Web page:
By JOHN O’CONNOR, Associated Press
SPRINGFIELD, Ill. (AP) — The Democratic governor of Illinois and his Republican challenger accused each other of being out of touch and too extreme ahead of Tuesday’s election.
Governor JB Pritzker took office in 2019 after defeating an increasingly unpopular GOP governor, Bruce Rauner, whose quest for a far-reaching conservative agenda was blocked by a powerful Democratic-controlled legislature. Now Pritzker argues his opponent, Sen. Darren Bailey, is going beyond Rauner’s ideology and being “too extreme” on issues like abortion access and gun restrictions, and has no concrete proposals for reducing crime or strengthening education or social services.
Bailey says the 57-year-old billionaire and philanthropist’s drive to be ‘America’s most radical leftist governor’ is decimating the state by coddling criminals, offering unrestricted abortion and spending too much on programs social.
Pritzker campaigned this year to balance the budget for four years, delivering $1.8 billion in relief to taxpayers last spring and paying off a mountain of debt, mostly overdue bills to suppliers. But spending has increased, in part because of federal COVID-19 pandemic relief funds that Bailey said were used to balance the books. Pritzker pointed out that the money was used for one-time relief measures.
Bailey, 56, has made Chicago crime a centerpiece of his campaign and was rocked by ridicule when he called the nation’s third-largest city a “corrupt, criminal hellhole.” This prompted him to rename it “Pritzkerville” because “everyone from Governor Pritzker’s extreme policies is destroying the city. Pritzker pointed to investments in state policing and crime detection, provisions Bailey is quick to point out against, but the Republican says he opposed those measures under massive legislation drafted with little contribution from his party.
A farmer from the southern Illinois town of Xenia, Bailey is a strong supporter of gun rights while the governor wants to ban semi-automatic rifles. Bailey mocked him for not doing that in four years with Democratic supermajority control of the House and Senate.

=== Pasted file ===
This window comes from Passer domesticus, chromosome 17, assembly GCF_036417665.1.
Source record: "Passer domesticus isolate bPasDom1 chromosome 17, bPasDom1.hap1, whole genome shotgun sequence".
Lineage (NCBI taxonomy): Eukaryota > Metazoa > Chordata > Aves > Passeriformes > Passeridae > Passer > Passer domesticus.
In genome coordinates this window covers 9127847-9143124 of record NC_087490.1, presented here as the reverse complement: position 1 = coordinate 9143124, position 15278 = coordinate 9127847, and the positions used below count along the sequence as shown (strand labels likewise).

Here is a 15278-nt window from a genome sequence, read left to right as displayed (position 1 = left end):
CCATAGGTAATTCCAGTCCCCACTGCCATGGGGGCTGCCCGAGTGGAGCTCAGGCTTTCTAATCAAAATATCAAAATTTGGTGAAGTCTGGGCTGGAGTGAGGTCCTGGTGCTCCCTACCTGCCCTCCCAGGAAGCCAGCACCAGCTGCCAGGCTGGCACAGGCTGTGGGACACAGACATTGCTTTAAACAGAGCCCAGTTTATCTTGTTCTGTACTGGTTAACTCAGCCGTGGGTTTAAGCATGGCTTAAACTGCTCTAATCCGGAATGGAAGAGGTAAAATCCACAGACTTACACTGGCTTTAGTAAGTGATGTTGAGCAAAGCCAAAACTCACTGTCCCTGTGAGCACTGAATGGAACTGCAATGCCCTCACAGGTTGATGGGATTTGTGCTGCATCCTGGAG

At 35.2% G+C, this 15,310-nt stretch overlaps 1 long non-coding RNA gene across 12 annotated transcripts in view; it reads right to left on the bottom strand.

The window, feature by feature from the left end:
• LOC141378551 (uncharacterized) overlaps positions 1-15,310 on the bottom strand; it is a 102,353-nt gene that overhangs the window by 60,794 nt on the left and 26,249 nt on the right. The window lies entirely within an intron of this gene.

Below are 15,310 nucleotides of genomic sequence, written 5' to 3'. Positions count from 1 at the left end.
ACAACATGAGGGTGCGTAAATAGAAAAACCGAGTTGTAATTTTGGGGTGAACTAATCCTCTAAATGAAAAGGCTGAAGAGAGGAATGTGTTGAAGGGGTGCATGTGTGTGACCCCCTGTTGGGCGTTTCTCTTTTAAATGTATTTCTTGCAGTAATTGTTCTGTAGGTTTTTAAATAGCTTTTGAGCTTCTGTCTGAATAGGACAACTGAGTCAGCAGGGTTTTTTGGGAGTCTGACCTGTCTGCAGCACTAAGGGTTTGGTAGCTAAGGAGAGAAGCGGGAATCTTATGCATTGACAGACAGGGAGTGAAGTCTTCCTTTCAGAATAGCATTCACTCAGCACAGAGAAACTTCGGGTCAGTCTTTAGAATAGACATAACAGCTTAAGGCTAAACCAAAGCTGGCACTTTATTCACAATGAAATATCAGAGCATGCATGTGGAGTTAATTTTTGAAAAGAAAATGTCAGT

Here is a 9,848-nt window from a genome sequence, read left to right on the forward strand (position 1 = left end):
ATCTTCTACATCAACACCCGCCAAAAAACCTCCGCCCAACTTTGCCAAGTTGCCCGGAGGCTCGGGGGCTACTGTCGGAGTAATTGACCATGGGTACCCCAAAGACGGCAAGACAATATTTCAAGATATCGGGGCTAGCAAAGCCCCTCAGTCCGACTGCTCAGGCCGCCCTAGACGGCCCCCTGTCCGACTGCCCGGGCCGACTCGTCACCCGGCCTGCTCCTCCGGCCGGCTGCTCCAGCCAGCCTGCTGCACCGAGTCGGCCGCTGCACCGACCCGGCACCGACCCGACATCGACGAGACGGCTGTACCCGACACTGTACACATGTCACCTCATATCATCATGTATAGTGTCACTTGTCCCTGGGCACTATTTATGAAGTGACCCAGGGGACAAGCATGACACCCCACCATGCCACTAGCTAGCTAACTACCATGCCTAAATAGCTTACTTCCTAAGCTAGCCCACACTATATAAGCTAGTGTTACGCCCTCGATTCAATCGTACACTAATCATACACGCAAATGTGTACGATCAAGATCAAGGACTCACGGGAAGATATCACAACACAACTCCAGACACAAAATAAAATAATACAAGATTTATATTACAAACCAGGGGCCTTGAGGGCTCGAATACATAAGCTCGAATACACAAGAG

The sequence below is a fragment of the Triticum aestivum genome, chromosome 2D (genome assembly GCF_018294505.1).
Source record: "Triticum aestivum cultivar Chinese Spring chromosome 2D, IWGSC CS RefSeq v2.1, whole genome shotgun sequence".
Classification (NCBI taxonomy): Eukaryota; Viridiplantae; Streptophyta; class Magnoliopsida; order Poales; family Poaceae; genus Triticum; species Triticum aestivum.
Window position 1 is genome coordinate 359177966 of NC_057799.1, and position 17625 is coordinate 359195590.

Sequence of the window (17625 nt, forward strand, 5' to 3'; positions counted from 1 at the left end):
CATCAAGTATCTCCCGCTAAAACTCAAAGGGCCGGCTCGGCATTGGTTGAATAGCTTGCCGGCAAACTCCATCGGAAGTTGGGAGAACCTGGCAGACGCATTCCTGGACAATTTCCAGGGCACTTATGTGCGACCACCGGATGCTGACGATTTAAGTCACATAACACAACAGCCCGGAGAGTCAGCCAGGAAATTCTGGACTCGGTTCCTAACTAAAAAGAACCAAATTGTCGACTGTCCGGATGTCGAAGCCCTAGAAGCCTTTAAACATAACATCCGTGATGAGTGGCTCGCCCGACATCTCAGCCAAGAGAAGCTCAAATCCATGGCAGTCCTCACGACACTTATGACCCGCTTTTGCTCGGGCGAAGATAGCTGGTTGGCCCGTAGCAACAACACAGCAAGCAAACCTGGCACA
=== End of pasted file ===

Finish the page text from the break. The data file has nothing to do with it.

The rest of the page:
Despite the likelihood of continued scrutiny, Bailey has pledged to repeal the SAFE-T Act Democrats passed last year, a criminal justice overhaul that sets new standards for policing. and discipline, restricts the use of force against suspects and ends the use of cash bail. for violent offenders.
Eliminating cash bail means pretrial freedom for those suspected of horrific crimes, Bailey argues. Pritzker says judges will be able to keep violent suspects locked up and prevent the wealthy from buying their freedom while awaiting trial.
Abortion access made headlines in races nationwide after the Supreme Court overturned Roe v. Wade, 50, legalizing the procedure. Illinois has no restrictions on abortion before fetal viability of 24 to 26 weeks or after this period to preserve the health or life of the patient.
Bailey opposes abortion, especially taxpayer-funded abortion, and he opposes any expansion of access to the procedure. However, he promised abortion restrictions were not on his agenda because with Democrats likely to retain a stranglehold on the Legislature, no such restrictions would reach his desk.
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